There’s no official word on this yet, but Biden has allegedly said that Trump should be prosecuted for his involvement in the January 6 riots. It’s still unclear what will happen, but it seems Biden is serious about taking down Trump.
This statement is notable, as Biden has been a vocal opponent of Trump throughout his presidency. According to The New York Times, Late last year, Mr Biden informed members of his inner circle that the one-term president was a threat to democracy and that action should be taken against him.
However, the president apparently never conveyed it directly to Attorney General Merrick Garland, who is in charge of the Department of Justice and is supervising cases linked to the attempt of Mr Trump’s supporters to prevent Mr Biden’s election victory from being certified.
“And, while the president has never expressed his displeasure directly to Mr Garland, he has privately stated that he wants Mr Garland to act less like a ponderous judge and more like a prosecutor willing to take decisive action over the events of January 6,” the newspaper reported on Saturday.
It occurred only one day after Mr Garland assured reporters that he and his team of prosecutors would “follow the facts of the law wherever they may lead” and would do “the right thing.”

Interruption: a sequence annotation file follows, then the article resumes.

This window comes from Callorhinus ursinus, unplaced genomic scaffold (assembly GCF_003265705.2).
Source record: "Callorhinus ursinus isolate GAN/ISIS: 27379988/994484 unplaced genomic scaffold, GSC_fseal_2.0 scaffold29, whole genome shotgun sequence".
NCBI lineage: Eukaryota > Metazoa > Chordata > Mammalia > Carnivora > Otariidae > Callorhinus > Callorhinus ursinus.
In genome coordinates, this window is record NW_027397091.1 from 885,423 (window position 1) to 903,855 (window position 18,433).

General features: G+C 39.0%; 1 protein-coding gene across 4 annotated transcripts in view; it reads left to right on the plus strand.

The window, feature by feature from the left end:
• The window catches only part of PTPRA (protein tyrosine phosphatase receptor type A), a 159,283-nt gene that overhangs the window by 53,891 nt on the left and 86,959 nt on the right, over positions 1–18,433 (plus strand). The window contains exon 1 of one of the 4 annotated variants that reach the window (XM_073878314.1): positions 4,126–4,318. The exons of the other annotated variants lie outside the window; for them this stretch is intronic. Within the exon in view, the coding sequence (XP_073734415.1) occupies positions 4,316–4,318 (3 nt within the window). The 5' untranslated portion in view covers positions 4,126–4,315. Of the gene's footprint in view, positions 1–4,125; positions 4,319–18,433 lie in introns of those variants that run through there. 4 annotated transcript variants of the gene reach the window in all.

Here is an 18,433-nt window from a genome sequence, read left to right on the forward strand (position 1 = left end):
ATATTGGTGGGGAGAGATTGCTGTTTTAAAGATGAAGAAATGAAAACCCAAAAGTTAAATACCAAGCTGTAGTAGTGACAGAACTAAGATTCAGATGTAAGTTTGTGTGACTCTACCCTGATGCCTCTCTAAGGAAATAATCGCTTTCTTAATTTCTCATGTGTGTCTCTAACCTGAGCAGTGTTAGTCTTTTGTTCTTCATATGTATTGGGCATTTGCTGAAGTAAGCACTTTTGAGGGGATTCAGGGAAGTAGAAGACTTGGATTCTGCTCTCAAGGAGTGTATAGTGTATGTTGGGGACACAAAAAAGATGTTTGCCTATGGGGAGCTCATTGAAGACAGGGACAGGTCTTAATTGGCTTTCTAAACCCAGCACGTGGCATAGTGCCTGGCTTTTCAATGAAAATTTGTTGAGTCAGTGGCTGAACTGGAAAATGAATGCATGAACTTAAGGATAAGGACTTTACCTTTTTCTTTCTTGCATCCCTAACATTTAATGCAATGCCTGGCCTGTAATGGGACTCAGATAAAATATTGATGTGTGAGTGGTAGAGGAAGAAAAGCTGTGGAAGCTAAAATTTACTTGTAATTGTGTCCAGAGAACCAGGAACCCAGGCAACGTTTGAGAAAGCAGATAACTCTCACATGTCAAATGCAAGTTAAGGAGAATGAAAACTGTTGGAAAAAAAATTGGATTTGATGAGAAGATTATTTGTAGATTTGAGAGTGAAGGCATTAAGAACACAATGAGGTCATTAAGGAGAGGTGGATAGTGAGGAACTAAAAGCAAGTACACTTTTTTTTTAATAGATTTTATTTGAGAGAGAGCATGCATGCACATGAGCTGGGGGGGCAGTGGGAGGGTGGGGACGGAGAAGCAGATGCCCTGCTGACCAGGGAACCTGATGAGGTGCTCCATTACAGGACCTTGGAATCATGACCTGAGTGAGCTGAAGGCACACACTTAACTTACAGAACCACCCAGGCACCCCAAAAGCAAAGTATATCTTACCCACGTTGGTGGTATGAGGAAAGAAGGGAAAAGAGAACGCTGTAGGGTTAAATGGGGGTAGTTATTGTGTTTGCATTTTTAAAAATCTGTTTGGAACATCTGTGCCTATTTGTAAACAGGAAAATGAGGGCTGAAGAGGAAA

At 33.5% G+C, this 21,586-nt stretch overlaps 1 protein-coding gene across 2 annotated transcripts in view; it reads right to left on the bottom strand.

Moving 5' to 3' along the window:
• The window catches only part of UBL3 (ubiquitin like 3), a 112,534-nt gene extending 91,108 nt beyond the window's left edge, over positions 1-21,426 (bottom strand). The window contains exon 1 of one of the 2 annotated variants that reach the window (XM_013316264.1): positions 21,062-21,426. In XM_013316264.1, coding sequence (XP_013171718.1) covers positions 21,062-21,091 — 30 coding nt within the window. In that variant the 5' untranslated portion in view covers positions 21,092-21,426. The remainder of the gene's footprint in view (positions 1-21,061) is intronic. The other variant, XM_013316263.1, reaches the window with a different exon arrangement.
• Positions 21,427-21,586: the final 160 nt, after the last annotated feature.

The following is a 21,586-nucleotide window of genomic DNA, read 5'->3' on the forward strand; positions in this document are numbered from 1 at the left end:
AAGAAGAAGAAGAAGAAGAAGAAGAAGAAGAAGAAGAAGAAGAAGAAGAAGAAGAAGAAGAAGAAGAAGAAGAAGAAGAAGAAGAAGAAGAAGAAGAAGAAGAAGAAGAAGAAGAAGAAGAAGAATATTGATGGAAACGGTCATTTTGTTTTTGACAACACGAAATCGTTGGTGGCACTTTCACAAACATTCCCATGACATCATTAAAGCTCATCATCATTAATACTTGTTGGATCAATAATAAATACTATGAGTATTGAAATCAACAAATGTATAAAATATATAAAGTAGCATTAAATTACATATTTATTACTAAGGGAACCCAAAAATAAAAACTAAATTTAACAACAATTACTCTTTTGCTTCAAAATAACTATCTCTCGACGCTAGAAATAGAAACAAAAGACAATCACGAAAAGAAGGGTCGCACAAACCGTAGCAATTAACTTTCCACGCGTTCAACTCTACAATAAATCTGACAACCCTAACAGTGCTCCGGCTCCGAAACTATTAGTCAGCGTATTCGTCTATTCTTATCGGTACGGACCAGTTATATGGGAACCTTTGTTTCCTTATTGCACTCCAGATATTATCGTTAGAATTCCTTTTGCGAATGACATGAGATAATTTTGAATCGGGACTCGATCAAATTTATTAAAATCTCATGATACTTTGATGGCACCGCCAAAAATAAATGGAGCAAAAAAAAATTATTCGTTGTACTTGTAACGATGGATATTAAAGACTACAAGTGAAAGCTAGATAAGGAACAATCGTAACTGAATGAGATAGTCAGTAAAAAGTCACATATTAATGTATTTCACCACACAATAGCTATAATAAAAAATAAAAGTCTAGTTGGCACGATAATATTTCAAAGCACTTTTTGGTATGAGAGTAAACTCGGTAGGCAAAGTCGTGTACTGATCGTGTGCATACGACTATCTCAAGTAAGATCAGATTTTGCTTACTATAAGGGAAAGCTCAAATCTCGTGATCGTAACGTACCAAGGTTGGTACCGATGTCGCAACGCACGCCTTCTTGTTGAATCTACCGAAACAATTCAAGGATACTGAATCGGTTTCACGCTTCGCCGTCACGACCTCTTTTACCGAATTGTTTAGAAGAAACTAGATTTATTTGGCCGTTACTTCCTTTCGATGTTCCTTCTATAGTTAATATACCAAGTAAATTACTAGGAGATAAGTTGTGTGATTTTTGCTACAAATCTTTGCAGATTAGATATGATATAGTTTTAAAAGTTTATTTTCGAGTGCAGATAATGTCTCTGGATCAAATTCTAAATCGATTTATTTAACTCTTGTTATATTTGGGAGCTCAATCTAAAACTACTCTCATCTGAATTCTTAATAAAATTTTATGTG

According to White House spokesman Andrew Bates, the president believes Mr Garland has “decisively restored” the Justice Department’s independence. Mr Bates added, “President Biden is immensely proud of the attorney general’s service in this administration and has no role in investigative priorities or decisions.”
Last week, it was revealed that official White House records from January 6, 2021, indicate a more than seven-hour break in phone calls to or from former President Donald Trump during the Capitol Hill incident.
This omission excludes phone talks between Mr Trump and other persons who took place during the incident, such as House Minority Leader Kevin McCarthy and Republican senators Mike Lee and Tommy Tuberville.
The difference is most likely explained by calls made on mobile phones rather than through the White House switchboard.
About Merrick Garland
On November 13, 1952, Merrick Brian Garland was born. He is an American lawyer and judge who has been the 86th Attorney General of the United States since March 2021. From 1997 until 2021, he was a circuit judge on the United States Court of Appeals for the District of Columbia Circuit. Garland, a native of the Chicago region, received his undergraduate and law studies at Harvard University.
He practised corporate litigation at Arnold & Porter and worked as a federal prosecutor in the Department of Justice, where he played a key role in the investigation and prosecution of the Oklahoma City bombers after serving as a law clerk to Judge Henry J. Friendly of the Court of Appeals for the Second Circuit and Supreme Court Justice William J. Brennan Jr.
In March 2016, President Barack Obama, a Democrat, nominated Garland to fill the position left by Antonin Scalia’s death as an associate judge of the Supreme Court. The Republican Senate majority, however, declined to schedule a hearing or vote on his candidacy.